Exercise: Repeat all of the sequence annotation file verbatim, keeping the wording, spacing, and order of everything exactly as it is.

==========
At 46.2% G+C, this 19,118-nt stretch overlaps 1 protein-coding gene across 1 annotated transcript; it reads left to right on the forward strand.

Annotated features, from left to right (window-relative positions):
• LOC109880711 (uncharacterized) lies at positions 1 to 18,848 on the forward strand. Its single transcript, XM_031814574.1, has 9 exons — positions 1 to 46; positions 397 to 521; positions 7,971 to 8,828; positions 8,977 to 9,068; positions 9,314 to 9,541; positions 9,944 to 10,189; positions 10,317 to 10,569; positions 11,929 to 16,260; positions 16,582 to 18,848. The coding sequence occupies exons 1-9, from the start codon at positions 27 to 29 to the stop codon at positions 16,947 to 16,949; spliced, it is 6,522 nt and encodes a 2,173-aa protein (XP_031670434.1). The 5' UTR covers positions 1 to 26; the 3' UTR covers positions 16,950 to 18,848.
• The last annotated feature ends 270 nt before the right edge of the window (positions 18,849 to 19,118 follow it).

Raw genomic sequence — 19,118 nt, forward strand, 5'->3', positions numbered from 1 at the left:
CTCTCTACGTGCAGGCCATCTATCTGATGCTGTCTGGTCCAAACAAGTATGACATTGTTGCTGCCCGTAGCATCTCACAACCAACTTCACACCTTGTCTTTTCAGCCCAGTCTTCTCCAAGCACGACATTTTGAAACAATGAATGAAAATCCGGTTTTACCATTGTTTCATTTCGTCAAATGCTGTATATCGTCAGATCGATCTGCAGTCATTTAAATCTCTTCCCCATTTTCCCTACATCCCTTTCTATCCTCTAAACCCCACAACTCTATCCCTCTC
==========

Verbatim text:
At 46.2% G+C, this 19,118-nt stretch overlaps 1 protein-coding gene across 1 annotated transcript; it reads left to right on the forward strand.

Annotated features, from left to right (window-relative positions):
• LOC109880711 (uncharacterized) lies at positions 1 to 18,848 on the forward strand. Its single transcript, XM_031814574.1, has 9 exons — positions 1 to 46; positions 397 to 521; positions 7,971 to 8,828; positions 8,977 to 9,068; positions 9,314 to 9,541; positions 9,944 to 10,189; positions 10,317 to 10,569; positions 11,929 to 16,260; positions 16,582 to 18,848. The coding sequence occupies exons 1-9, from the start codon at positions 27 to 29 to the stop codon at positions 16,947 to 16,949; spliced, it is 6,522 nt and encodes a 2,173-aa protein (XP_031670434.1). The 5' UTR covers positions 1 to 26; the 3' UTR covers positions 16,950 to 18,848.
• The last annotated feature ends 270 nt before the right edge of the window (positions 18,849 to 19,118 follow it).

Raw genomic sequence — 19,118 nt, forward strand, 5'->3', positions numbered from 1 at the left:
CTCTCTACGTGCAGGCCATCTATCTGATGCTGTCTGGTCCAAACAAGTATGACATTGTTGCTGCCCGTAGCATCTCACAACCAACTTCACACCTTGTCTTTTCAGCCCAGTCTTCTCCAAGCACGACATTTTGAAACAATGAATGAAAATCCGGTTTTACCATTGTTTCATTTCGTCAAATGCTGTATATCGTCAGATCGATCTGCAGTCATTTAAATCTCTTCCCCATTTTCCCTACATCCCTTTCTATCCTCTAAACCCCACAACTCTATCCCTCTC